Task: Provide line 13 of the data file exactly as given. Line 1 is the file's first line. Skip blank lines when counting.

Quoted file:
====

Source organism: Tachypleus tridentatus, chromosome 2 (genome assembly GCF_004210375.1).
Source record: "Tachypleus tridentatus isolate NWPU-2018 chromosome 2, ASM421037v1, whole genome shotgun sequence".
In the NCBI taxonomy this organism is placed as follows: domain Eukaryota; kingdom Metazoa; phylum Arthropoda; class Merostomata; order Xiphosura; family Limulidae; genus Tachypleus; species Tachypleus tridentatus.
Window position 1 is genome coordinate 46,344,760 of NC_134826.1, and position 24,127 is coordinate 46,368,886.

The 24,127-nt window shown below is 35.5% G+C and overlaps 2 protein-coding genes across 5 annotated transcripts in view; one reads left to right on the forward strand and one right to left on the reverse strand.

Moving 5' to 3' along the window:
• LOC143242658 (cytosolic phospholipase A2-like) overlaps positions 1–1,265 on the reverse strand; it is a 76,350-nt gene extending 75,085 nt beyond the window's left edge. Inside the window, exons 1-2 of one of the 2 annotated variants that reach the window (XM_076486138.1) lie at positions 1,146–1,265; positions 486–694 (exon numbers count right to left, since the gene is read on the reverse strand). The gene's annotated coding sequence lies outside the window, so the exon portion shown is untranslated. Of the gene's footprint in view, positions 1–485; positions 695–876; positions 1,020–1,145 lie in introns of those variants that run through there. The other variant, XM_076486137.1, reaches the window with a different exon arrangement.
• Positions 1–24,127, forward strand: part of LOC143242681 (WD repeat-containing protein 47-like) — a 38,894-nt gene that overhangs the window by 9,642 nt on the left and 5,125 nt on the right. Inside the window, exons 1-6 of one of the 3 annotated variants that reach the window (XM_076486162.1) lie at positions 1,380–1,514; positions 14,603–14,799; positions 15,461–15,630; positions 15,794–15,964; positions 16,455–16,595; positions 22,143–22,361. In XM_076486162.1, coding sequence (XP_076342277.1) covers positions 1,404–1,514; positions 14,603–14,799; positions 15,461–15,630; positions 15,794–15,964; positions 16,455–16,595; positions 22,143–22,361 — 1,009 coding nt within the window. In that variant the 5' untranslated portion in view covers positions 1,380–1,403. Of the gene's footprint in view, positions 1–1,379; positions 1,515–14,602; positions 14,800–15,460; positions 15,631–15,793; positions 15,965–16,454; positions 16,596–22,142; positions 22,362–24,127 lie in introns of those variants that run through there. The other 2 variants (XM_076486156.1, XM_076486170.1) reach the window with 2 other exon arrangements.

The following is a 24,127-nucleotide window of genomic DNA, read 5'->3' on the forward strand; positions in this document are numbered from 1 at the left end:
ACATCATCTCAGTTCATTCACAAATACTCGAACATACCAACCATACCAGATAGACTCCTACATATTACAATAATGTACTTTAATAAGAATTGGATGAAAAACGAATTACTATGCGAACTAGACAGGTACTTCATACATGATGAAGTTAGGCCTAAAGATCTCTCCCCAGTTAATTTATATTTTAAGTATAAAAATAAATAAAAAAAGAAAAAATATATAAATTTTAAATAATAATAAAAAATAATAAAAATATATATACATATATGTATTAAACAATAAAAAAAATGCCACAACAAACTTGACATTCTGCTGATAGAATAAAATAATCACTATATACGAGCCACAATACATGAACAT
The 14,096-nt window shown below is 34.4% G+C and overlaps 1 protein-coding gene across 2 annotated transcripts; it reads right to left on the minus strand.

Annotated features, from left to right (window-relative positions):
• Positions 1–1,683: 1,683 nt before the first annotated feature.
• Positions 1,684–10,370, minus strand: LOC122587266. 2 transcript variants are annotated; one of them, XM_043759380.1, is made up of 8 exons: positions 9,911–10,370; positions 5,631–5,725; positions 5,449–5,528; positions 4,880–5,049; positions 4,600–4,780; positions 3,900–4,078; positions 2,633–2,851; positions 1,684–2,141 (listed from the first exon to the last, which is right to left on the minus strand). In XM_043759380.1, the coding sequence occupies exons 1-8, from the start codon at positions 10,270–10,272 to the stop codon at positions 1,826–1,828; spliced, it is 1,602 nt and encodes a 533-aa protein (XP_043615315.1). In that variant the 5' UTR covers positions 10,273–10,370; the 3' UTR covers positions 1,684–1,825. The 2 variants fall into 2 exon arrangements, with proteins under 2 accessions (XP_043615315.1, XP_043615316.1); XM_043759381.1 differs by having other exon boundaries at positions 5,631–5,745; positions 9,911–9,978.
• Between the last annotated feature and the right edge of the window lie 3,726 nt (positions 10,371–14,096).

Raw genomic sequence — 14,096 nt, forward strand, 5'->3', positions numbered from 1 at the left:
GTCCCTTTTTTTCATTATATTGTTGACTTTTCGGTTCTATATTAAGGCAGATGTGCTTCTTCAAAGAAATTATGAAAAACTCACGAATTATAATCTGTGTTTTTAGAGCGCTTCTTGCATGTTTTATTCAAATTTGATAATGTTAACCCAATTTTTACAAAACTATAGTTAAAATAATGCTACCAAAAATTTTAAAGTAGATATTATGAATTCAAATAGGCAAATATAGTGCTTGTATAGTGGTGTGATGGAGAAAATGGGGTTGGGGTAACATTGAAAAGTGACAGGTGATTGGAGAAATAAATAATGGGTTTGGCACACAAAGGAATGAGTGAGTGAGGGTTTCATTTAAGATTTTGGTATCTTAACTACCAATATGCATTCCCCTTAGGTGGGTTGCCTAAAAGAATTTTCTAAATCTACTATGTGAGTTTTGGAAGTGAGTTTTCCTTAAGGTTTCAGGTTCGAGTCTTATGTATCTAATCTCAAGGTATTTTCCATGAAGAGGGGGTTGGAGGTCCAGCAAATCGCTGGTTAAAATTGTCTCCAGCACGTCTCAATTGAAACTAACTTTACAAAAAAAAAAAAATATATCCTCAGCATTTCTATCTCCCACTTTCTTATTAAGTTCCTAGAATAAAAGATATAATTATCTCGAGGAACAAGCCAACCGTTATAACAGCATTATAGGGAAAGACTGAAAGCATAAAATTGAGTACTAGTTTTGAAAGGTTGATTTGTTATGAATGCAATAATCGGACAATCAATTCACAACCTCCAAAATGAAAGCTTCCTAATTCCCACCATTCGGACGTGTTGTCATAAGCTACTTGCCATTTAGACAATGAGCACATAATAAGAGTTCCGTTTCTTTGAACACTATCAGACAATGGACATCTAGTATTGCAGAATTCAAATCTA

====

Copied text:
• Positions 1–1,683: 1,683 nt before the first annotated feature.